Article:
Aultsville: The Village That Was Burned To The Ground for Science

Aultsville was once the home to many families, but once it was marked for destruction scientists decided it was an opportunity not to be missed.
Christopher McFadden
Aultsville burningMaxpixel

Aultsville was once a sleepy village in the Canadian Province of Canada. But when authorities decided to build the St. Lawrence Seaway, it had to go.

The original plan was to demolish the buildings and flood the area for the Seaway, but scientists had other ideas. Since the buildings were to be destroyed anyway, why couldn't they be used for science?

And so, in the late 1950s, an international team of building researchers selected and then burned to the ground some houses and larger buildings in the town. Once people's homes and businesses, these buildings were sacrificed so that many more families around the world would more likely to survive fires in the future

Whilst the event was tragic, and a little controversial at the time, Aultsville's sacrifice was probably more than worth it.


What happened in Aultsville?

Aultsville was once a sleepy village in Ontario, Canada. It is most famous for being one of the so-called lost villages of Ontario today.

The reason it was lost is that the occupants of the village were forced to move to make way for the construction of the St. Lawrence Seaway in the 1950s. Today the site of the town has been completed flooded but you can still make out the old roads, sidewalks, and building foundations from aerial and satellite imagery.

The town of Aultsville was founded as Charlesville in the late 1700s. Founding members of the town were United Empire Loyalists and its population peaked around 1880. 

At this point in time, it had somewhere in the region of 400 residents. At the time of its flooding, the town had had a population of just over 300.

Residents were hastily relocated to Ingleside before any demolition and flooding works could begin. But, as if the flooding wasn't enough, the town had one last role to play. And all for science!

Because the town, now abandoned, had been marked for demolition and flooding, scientists thought it might be useful to conduct some experiments first. They postulated that since the buildings were to be destroyed anyway, why couldn't they run some controlled fire experiments on them first?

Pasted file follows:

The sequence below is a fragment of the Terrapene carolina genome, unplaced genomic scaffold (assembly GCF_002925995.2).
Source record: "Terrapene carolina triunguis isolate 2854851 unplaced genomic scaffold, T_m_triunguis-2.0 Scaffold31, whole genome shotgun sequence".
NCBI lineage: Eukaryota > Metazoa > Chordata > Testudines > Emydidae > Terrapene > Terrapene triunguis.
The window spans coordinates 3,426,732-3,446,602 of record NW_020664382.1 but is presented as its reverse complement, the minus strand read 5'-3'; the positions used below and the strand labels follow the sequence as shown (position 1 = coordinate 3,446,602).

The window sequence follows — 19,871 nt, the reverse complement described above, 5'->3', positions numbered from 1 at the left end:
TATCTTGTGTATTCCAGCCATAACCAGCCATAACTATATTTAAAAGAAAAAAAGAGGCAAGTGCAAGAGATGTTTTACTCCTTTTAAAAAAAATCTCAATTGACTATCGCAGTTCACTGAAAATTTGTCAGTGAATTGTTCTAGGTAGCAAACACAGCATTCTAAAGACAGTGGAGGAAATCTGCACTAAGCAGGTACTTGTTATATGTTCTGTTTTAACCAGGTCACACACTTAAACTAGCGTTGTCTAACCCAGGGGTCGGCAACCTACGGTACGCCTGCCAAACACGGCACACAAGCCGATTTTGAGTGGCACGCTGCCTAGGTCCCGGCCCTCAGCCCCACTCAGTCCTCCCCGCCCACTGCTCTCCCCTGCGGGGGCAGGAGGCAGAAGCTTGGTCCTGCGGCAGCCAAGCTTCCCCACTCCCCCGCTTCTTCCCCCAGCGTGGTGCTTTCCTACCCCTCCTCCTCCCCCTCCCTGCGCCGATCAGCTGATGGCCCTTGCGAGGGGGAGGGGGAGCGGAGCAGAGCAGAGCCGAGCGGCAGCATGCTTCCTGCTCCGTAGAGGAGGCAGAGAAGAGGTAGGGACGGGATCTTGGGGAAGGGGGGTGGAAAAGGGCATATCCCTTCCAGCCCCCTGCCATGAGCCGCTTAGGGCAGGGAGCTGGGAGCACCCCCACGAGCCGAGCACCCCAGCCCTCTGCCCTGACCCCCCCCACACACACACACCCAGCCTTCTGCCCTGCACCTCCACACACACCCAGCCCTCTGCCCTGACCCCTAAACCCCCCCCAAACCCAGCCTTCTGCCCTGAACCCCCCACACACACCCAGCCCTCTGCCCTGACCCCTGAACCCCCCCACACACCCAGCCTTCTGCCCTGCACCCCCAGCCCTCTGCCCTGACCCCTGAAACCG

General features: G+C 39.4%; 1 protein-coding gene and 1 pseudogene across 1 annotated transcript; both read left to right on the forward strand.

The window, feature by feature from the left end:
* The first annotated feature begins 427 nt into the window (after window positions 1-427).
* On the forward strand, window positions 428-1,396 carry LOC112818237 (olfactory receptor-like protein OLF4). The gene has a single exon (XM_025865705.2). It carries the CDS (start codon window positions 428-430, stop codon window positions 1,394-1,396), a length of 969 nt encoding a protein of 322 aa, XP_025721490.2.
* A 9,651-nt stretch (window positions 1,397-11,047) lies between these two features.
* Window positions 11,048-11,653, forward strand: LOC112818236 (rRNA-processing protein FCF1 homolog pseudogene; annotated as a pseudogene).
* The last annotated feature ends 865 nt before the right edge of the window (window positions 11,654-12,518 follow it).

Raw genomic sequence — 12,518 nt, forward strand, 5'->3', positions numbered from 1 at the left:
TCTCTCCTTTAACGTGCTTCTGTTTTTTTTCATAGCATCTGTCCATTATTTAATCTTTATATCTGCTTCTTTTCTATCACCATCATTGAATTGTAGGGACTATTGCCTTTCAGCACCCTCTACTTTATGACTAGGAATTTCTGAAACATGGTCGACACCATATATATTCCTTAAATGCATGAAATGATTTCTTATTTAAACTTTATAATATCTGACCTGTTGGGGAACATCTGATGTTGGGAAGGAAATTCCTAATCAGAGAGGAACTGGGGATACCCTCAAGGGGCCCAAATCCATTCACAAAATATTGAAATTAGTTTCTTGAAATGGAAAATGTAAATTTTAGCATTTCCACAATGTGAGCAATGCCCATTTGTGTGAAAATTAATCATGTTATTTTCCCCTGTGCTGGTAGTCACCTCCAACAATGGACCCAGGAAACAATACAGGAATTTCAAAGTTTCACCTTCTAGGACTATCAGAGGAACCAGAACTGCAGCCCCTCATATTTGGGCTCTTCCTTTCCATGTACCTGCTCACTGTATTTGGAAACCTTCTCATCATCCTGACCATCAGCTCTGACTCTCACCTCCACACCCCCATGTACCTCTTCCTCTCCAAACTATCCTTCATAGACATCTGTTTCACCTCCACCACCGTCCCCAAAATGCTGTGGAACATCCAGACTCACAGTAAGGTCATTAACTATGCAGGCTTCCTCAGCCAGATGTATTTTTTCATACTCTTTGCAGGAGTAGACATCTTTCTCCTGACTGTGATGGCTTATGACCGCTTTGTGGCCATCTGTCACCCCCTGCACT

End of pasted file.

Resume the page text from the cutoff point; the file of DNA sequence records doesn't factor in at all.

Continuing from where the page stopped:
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The idea was to burn down a selection of the buildings to study the entire process of how a fire starts, spreads and destroys a building. The data collected from the experiments was incredibly important and was later integrated into the Canadian building code.

Why Aultsville burned down?

The reason that Aultsville was burned down was to study how fires start, spread and consume buildings. The research was undertaken by the Building Research department of the Canadian National Research Council.

Other international authorities also took part in the study including the British Joint Fire Research Organisation, the U.S. Federal Civil Defense Authority, e Ontario Fire Marshal and staff, and lastly the Hydro-Electric Power Commission of Ontario.

aultsville old sign
The old village sign at Lost Villages Museum. Source: Roeymills/Wikimedia Commons

Controlled fires were started in six houses and two larger buildings. The entire process was recorded on film, as well as detailed measurements of smoke, sound, and temperature were taken. 

Other measurements, such as ventilation rate. radiant temperature, radiometer data, resistance thermometer measurements, and gas analysis were also collected. A summary report was then compiled after the conclusion of the burning of Aultsville.

Prior to this rare experiment, fire investigators and scientists had only the remains of previous real fires and small-scale model experiments to work with. It represented a very rare opportunity to study fire in buildings on real-life sites.